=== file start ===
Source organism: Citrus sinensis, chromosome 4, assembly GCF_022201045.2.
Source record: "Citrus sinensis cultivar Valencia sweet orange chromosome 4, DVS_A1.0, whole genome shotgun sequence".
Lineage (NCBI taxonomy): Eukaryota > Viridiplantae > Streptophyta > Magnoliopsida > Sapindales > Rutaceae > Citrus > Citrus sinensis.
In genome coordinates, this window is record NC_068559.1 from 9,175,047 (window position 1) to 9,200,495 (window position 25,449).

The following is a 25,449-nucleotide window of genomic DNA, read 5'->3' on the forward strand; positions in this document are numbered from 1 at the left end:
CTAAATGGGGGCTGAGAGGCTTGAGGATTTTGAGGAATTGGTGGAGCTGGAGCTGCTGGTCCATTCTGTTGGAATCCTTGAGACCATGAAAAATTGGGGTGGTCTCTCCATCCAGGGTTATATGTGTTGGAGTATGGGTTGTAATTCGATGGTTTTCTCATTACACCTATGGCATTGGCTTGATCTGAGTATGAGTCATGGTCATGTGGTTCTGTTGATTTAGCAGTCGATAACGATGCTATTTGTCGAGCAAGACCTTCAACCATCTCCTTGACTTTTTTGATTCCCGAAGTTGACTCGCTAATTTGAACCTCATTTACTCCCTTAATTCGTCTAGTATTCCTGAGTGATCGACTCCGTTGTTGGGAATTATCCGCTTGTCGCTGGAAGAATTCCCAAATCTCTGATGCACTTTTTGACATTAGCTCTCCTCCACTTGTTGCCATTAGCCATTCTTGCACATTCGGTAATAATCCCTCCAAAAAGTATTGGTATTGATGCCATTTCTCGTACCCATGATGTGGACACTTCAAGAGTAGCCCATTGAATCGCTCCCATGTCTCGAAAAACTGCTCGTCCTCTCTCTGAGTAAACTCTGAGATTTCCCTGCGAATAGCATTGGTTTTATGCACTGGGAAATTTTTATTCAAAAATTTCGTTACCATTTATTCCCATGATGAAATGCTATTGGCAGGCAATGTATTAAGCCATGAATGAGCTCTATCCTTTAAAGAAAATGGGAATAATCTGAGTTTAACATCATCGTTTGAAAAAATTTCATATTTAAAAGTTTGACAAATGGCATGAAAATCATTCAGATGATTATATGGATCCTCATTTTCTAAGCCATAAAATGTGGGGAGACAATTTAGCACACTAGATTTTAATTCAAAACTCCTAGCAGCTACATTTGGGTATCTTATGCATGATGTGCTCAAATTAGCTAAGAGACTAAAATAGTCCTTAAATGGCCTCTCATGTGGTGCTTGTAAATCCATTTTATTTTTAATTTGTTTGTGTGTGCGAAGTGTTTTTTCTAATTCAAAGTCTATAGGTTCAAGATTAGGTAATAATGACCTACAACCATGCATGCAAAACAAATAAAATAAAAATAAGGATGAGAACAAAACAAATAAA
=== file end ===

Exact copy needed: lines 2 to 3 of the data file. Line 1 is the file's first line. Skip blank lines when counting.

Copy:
Source record: "Citrus sinensis cultivar Valencia sweet orange chromosome 4, DVS_A1.0, whole genome shotgun sequence".
Lineage (NCBI taxonomy): Eukaryota > Viridiplantae > Streptophyta > Magnoliopsida > Sapindales > Rutaceae > Citrus > Citrus sinensis.